10 Movies & Shows Every Fiction Writer Should Watch

The books might be better, but these are worth indulging in.

Photo by Myke Simon on Unsplash

What if was set in a grassland? What if was about a Black or Hispanic family in America during the Great Depression? What if was set on a planet outside our solar system and there were four main characters instead of one?

When I’m in a writing slump or not even looking for fresh motivation, a good movie or TV show sparks my imagination and sets off a chain of ideas: What if this is what or where or how it happened instead?

As a book-lover, I can’t talk about movies and shows without encouraging you to read the print versions if they exist, which will help you develop your own style of writing. While not all the following movies and shows are classics or broke the box office, they all display valuable elements of storytelling.

10 Must-See Movies & Shows:

Photo by Yohann LIBOT on Unsplash


Directed by: Frank Darabont et al.

Print version by: Robert Kirkman et al.

Why: Character development, setting

Characters in this show are believable, well-rounded, and unique from one another. There isn’t too much focus on one character, which helped me learn how to juggle multiple plot lines. The setting changes constantly, keeping the audience’s attention.


Directed by: Andrew Stanton and Lee Unkrich

Print version by: RH Disney

Why: Adventure, unique characters

This movie is a great role model for writing a children’s adventure book. The plot is easy for a child to follow but takes interesting twists and turns.

Photo by Tamanna Rumee on Unsplash


Directed by: David Lynch

Print version by: Michael Atkinson

Why: Scene placement, mood, performance

This movie encourages viewers to pay close attention to details, which are an important part of writing. The placement of scenes is well thought-out, and this is an essential part of successful storytelling. Writers can also study the intense emotions conveyed on the screen and convert them into words.


Directed by: Harry Harris et al.

Print version by: Earl Hamner, Jr.

Why: Family, complex relationships

This is a great show to watch when writing a family of characters who struggle internally as well as with the external world. The show allows the audience to study relationships within the Walton family closely.

Photo by Andrea Natali on Unsplash


Directed by: Marc Forster

Print version by: N/A

Why: Creativity, unique plot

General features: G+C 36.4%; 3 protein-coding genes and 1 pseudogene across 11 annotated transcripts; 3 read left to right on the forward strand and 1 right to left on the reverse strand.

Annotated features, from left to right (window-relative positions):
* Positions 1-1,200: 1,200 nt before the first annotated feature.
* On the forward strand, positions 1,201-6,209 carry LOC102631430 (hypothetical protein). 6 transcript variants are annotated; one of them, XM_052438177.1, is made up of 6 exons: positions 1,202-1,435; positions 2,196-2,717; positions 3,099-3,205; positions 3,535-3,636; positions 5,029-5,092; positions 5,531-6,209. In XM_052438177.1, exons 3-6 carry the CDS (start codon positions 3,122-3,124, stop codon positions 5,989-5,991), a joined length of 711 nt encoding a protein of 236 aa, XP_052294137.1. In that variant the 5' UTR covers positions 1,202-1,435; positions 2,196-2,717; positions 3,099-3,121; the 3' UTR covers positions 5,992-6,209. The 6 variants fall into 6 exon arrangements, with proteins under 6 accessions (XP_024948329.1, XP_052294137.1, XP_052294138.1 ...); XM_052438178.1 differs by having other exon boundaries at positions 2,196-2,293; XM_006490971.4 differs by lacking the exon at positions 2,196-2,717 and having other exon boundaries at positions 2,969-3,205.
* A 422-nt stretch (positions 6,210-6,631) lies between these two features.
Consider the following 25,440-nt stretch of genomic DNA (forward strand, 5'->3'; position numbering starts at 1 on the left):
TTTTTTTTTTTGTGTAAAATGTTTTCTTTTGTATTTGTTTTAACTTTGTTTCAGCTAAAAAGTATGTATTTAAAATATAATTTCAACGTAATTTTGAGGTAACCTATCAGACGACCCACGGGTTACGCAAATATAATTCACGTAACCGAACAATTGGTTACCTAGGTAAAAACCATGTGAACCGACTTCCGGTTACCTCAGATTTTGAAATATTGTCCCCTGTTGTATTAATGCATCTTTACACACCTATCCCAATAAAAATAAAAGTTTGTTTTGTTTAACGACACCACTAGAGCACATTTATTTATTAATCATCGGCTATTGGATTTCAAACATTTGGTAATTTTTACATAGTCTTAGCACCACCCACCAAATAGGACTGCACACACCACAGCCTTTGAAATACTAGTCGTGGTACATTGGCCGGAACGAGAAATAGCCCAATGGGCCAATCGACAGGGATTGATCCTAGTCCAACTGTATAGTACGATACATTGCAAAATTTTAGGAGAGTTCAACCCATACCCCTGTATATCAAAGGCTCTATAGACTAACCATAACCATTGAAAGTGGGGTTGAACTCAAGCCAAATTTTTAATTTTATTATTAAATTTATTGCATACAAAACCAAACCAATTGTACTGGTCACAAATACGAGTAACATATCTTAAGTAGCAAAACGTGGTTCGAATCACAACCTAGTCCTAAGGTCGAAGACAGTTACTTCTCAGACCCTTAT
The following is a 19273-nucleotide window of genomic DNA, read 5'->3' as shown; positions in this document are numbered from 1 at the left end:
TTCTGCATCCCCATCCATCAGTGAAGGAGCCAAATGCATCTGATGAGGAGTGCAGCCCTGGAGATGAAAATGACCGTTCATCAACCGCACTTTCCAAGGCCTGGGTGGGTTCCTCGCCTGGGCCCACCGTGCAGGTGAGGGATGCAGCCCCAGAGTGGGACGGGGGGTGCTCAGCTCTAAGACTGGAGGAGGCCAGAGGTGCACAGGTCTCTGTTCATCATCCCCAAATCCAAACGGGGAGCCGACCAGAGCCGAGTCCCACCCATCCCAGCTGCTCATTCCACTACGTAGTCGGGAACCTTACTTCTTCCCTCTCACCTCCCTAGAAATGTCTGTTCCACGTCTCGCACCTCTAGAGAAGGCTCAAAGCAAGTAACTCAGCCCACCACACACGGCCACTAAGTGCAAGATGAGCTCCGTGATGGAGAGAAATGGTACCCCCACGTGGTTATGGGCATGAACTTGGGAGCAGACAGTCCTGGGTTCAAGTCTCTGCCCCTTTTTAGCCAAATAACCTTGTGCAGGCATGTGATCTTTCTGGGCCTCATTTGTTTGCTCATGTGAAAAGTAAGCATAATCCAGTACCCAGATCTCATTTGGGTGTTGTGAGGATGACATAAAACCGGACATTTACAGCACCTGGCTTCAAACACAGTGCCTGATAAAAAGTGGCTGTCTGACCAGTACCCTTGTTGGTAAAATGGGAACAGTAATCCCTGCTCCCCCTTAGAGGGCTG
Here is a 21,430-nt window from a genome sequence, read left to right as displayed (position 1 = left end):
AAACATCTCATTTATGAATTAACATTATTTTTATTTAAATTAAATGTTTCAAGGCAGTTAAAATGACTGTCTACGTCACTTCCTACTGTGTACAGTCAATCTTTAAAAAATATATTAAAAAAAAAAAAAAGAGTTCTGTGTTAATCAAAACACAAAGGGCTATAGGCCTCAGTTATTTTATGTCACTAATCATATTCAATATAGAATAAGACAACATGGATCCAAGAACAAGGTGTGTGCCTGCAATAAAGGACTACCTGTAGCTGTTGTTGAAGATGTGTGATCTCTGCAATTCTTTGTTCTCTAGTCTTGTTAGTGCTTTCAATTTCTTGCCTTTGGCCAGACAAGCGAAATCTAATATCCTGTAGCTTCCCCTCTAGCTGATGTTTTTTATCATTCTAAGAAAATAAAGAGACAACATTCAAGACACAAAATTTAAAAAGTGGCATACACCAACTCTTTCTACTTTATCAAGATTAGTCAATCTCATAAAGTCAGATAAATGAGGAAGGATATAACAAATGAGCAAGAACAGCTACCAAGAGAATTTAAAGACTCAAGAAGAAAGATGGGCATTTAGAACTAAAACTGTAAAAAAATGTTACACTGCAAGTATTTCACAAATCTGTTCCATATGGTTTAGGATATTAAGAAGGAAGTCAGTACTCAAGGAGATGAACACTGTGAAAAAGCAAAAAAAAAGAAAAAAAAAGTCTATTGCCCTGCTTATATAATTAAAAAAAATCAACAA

This movie is a great role model for thinking outside the box. The main character’s unique situation keeps the audience engaged to the end.


Directed by: Lasse Hallstrom

Print version by: Peter Hedges

Why: Autistic representation, DiCaprio’s performance

This movie includes a realistic portrayal of someone with a disability, although viewers may make an inaccurate diagnosis of Arnie, who has autism, based on what they see on the screen. Paired with research, studying DiCaprio’s performance of Arnie could be useful when writing about a character with autism.

Photo by Dim Hou on Unsplash


Directed by: Greta Gerwig

Print version by: Louisa May Alcott

Why: Scene placement

This most recent adaptation of Alcott’s novel can serve as inspiration for writers, because the protagonist is Jo March, a writer herself. The placement of scenes keeps viewers on the edge of their seats and separates the telling of the story from the other five adaptations.


Directed by: Mark Dennis & Ben Foster

Print version by: N/A

Why: Mysterious, suspenseful

This movie keeps viewers on their toes and trying to figure out what’s going on faster than the characters. This is a great example of how to keep an audience intellectually engaged.

Photo by Juliane Liebermann on Unsplash


Directed by: Robert Luketic

Print version by: Natalie Standiford & Amanda Brown

Why: Witty, modern

This movie can serve as a role model for writing realistic fiction. Studying the humor in this movie could be useful when writing dialogue for witty characters.


Directed by: David Guy Levy

Print version by: N/A

Why: Suspenseful, high stakes

This movie is built on suspense and high stakes. This is a great example of how to manipulate characters and encourage an audience to feel what characters are feeling and believe what’s happening to them.

Why Films and Shows?

Studying films and shows is valuable for fiction writers, and it can be a nice break for noses stuck in the books. Next time you’re rewatching the show or movie you’ve seen a thousand times, pinpoint the elements of good storytelling that make you come back again and again. You’ll likely get more out of this than the ability to tell friends and family “it’s work!” The real work, of course, begins when you transform cinematic creativity into literary creativity.

Honorable Mentions:

(movie), (TV), (movie), (TV), (TV), (movie), (movie).

Full-time college student who loves fiction-writing, hiking and running, and eating peanut butter on everything.